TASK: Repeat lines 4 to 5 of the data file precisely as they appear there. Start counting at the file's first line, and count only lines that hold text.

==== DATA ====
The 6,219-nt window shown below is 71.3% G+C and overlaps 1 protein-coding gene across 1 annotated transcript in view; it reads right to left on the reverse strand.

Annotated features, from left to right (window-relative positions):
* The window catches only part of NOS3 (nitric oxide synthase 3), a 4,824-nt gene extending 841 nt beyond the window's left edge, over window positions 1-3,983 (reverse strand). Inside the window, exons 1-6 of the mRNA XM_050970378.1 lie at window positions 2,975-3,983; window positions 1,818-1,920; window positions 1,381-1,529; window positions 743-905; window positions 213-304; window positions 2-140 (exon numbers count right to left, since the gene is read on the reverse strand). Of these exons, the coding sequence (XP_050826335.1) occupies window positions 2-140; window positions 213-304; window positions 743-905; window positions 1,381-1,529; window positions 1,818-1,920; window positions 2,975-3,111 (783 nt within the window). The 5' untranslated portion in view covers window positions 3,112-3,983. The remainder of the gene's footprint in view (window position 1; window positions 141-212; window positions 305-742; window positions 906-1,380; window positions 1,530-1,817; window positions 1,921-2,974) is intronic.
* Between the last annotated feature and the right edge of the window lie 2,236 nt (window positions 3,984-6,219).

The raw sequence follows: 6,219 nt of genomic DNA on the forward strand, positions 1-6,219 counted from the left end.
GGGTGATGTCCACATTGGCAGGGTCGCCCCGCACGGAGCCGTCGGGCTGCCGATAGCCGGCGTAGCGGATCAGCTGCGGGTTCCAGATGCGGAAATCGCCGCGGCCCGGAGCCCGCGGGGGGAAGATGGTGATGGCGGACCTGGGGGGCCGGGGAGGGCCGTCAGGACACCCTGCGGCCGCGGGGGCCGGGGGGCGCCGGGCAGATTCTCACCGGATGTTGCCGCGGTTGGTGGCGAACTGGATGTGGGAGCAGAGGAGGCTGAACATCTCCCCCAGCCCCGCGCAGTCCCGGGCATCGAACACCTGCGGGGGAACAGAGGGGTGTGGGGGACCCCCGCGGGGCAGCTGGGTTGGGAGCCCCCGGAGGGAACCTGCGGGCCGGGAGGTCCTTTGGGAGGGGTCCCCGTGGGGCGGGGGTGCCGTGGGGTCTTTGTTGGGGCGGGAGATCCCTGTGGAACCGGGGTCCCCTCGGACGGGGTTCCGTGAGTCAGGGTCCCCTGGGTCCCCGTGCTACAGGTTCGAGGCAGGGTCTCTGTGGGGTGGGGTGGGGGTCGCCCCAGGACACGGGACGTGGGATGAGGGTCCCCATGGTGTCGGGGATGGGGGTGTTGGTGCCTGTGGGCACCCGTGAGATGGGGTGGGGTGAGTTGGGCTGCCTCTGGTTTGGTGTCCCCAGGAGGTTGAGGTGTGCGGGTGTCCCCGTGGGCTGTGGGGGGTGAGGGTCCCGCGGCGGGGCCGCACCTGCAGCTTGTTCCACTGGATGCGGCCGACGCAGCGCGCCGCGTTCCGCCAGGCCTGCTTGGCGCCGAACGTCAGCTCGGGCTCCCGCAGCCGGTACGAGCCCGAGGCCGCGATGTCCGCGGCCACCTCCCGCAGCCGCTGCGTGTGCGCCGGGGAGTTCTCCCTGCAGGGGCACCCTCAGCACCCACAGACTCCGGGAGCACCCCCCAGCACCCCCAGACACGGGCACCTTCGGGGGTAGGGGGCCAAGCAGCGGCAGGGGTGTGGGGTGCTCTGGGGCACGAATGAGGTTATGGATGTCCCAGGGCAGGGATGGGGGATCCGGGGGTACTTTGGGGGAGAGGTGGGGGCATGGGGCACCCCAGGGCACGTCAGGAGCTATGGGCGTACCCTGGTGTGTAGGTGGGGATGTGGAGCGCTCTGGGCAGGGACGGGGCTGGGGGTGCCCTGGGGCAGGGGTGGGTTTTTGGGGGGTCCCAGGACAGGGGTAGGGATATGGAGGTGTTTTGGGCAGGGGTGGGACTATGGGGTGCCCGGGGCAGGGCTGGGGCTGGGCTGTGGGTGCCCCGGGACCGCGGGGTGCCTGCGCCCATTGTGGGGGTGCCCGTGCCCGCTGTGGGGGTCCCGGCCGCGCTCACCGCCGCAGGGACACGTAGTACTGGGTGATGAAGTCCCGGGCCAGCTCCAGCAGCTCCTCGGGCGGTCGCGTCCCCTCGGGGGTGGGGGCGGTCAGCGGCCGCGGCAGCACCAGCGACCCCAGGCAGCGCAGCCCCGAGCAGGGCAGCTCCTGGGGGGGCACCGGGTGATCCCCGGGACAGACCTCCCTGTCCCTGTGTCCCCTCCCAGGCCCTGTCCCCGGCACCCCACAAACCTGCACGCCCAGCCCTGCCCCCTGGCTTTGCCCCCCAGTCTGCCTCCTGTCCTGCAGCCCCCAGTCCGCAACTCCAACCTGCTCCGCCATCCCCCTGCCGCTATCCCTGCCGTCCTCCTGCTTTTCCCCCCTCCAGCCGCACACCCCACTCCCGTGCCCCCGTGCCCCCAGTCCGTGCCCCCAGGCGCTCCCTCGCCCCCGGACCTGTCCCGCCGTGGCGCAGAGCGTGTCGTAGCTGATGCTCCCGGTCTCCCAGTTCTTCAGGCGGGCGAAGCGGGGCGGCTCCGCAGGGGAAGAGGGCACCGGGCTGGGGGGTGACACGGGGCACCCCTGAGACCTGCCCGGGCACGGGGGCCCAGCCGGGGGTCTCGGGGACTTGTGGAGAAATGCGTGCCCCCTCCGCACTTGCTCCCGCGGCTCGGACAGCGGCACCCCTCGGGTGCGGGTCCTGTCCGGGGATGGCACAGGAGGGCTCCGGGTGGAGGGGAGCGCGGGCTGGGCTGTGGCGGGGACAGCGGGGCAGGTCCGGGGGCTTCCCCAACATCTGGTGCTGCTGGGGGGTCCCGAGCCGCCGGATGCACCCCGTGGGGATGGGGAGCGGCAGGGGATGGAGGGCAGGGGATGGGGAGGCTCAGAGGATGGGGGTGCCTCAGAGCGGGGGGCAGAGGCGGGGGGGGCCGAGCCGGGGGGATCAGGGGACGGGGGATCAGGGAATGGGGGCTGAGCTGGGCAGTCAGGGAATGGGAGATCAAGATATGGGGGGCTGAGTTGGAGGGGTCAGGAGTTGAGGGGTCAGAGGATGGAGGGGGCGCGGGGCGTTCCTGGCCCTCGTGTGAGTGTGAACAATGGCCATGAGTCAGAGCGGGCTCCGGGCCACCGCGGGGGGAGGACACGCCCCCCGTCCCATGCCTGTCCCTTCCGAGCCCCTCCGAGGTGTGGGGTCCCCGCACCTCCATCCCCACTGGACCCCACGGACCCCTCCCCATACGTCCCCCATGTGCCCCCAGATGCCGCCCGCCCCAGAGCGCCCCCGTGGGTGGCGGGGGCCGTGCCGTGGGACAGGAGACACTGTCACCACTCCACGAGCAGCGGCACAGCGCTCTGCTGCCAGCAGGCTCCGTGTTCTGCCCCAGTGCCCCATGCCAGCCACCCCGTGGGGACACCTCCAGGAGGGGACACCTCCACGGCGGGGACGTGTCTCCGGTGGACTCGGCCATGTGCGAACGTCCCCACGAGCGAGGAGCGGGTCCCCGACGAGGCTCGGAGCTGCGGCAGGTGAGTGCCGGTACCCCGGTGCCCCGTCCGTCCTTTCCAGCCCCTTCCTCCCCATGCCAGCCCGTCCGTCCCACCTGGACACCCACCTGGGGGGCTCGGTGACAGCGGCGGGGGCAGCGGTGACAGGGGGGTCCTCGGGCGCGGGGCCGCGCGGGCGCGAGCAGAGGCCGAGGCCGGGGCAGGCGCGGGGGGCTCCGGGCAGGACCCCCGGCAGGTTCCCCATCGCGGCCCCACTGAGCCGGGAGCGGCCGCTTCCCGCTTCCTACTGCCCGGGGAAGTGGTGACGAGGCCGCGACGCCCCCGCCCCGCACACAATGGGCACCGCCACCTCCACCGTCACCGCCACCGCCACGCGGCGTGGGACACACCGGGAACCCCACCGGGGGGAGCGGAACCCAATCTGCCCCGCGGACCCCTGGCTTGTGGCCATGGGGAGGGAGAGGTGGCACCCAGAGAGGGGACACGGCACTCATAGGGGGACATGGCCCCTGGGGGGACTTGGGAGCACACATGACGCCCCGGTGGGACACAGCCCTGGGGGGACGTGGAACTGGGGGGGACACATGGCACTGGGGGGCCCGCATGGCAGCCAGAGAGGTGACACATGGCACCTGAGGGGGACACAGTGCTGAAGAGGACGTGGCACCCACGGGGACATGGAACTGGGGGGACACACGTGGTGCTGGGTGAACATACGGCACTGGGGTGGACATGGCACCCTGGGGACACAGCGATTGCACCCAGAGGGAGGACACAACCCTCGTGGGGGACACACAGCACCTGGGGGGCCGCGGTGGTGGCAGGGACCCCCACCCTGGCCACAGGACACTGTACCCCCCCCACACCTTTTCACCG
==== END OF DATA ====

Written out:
* Between the last annotated feature and the right edge of the window lie 2,236 nt (window positions 3,984-6,219).

The raw sequence follows: 6,219 nt of genomic DNA on the forward strand, positions 1-6,219 counted from the left end.